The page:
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Wireless Networking IOS Iphone Security

iPhone Apparently Open To Old Wi-Fi Attack 90

judgecorp writes "Security researchers say that iPhone and other Apple devices are vulnerable to an old attack, using a fake Wi-Fi access point. Attackers can use an SSID which matches one that is stored on the iPhone (say "BTWiF"), which the iPhone will connect to automatically. Other devices are protected thanks to the use of HTTPS, which enforces HTTPS, but iPhones are susceptible to this man in the middle attack, researchers say."
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iPhone Apparently Open To Old Wi-Fi Attack

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  • by Imagix ( 695350 ) on Thursday June 13, 2013 @11:32AM (#43996379)

    the use of HTTPS, which enforces HTTPS

    What does that even mean?

  • by telchine ( 719345 ) on Thursday June 13, 2013 @11:34AM (#43996413)

    Other devices are protected thanks to the use of HTTPS, which enforces HTTPS

    HTTPS enforces HTTPS? Whew. That's a relief. Does SFTP enforce SFTP and SSH enforce SSH too? Just checking to make sure I'm secured.

    I assume they mean HTTPS STS

  • by ebubna ( 765457 ) on Thursday June 13, 2013 @11:34AM (#43996423)
    pass a damn mcdonalds and bloop there i am connected. pretty annoying!
  • Misleading Summary (Score:4, Informative)

    by rogueippacket ( 1977626 ) on Thursday June 13, 2013 @11:35AM (#43996433)
    Just to be clear here, protocols like HTTPS only secure data from the Application Layer - this man in the middle attack takes place at a much lower layer (Data Link/Network), meaning any device which automatically connects to familiar SSID's is susceptible. HTTPS will not save you from rogue AP's.
    This is largely a convenience feature implemented by Apple, but it doesn't matter which device you're using - if you aren't encrypting your traffic, you are vulnerable to eavesdropping. Period.
  • by Stewie241 ( 1035724 ) on Thursday June 13, 2013 @11:46AM (#43996657)

    The article talks about a few different things which are only somewhat related. The wifi vulnerability is the fact that an Apple device will automatically connect to a wifi network that has the same SSID as a network it has previously connected to. I suspect this is the same for Android devices, but I am too lazy to test atm.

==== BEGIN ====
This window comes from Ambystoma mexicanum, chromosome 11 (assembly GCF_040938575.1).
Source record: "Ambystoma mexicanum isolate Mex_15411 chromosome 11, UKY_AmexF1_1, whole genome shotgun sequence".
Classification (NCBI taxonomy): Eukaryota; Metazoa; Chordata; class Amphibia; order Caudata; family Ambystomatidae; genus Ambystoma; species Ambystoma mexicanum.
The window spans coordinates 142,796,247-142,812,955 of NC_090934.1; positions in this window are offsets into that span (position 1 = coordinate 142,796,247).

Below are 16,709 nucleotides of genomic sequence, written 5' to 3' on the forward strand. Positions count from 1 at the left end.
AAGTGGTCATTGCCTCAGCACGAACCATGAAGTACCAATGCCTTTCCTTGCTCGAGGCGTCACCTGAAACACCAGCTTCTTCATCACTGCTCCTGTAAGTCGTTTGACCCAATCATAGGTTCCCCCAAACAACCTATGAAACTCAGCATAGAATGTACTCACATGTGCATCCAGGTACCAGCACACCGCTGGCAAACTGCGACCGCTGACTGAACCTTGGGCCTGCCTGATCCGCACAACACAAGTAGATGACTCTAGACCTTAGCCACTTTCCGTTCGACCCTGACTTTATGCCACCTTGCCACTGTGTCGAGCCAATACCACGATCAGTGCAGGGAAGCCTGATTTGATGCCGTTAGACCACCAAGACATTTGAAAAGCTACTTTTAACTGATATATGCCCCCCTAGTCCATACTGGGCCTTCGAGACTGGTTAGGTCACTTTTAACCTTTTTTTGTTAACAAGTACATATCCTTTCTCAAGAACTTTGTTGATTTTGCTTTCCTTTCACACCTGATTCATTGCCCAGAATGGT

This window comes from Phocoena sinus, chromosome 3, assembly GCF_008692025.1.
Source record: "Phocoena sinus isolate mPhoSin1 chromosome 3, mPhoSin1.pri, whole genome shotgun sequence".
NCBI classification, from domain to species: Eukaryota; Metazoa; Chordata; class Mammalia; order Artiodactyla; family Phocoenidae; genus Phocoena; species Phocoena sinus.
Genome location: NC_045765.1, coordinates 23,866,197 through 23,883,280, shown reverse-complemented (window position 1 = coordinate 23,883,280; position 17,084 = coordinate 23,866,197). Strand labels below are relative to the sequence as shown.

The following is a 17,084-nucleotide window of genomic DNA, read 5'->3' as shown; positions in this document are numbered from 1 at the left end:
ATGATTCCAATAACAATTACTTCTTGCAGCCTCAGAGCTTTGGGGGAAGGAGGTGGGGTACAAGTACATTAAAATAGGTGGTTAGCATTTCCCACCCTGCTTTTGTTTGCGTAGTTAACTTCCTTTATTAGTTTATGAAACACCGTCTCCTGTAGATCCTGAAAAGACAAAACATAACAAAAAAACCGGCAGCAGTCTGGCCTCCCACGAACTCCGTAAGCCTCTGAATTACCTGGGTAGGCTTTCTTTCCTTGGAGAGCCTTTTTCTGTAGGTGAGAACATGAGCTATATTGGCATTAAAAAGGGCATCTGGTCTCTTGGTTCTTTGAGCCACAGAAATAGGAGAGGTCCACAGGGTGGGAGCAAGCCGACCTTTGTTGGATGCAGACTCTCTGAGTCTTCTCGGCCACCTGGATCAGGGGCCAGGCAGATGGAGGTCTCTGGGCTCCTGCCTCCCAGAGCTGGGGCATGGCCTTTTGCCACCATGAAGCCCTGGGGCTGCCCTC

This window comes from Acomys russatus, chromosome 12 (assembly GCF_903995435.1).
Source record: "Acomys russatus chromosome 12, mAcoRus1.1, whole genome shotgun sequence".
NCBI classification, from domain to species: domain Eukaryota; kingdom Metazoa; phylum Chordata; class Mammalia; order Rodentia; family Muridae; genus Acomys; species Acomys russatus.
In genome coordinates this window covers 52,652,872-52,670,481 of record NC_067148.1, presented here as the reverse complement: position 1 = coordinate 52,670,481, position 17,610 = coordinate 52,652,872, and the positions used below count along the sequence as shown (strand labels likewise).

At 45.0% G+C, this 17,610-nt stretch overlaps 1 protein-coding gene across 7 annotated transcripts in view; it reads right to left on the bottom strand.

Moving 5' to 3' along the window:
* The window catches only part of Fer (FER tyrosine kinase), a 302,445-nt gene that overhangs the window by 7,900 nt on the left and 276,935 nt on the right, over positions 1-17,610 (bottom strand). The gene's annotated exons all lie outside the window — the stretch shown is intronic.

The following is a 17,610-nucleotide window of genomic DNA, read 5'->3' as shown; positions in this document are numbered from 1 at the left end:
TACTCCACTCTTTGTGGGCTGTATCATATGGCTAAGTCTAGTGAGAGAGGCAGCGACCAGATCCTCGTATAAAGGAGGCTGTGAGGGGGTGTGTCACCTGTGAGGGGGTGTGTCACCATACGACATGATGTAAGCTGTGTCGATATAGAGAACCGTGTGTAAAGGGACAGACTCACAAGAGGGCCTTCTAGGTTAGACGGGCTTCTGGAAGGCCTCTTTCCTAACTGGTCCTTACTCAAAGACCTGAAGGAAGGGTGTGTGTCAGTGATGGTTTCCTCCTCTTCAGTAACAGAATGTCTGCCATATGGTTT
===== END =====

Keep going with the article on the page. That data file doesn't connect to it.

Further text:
The issue that relates to https is related to something called HTTP STS. (http://en.wikipedia.org/wiki/HTTP_Strict_Transport_Security). HTTP STS is supposed to be a way by which servers can communicate to browsers that requests to a particular site should always be sent over https. The issue that is being raised is that Chrome supports HTTP STS and hence Android devices do as well, but Safari does not. I guess what this would get you is that if you connect over https to a site over a trusted network, then further requests to that domain are forced to be made over https with a certain validity of certificate.

  • by Lord Byron II ( 671689 ) on Thursday June 13, 2013 @11:53AM (#43996771)

    That and "BTWiF" which makes no sense. It's supposed to be "BTWifi" which is BT's public WiFi network.

  • Re:HTTPS (Score:5, Informative)

    by DigitAl56K ( 805623 ) on Thursday June 13, 2013 @12:10PM (#43997005)

    I think the problem is that the iPhone will connect to an unsecure network automatically without alerting the user while the user believes they are on a different, secure network.

    That can only happen if the Ask to Join Networks setting is off.

    No, that's the whole point of TFA, which basically points out iOS devices have carrier pre-defined WiFi settings built it, and will connect to such networks automatically, such that placing an access point near a target that masquerades as one of these pre-defined access points is likely to cause such devices to connect automatically.

    The original article is here, and includes notes that on some occasions, not only the baked-in SSIDs are visible, but also the passwords in plaintext:
    http://blog.skycure.com/2013/06/wifigate.html [skycure.com]

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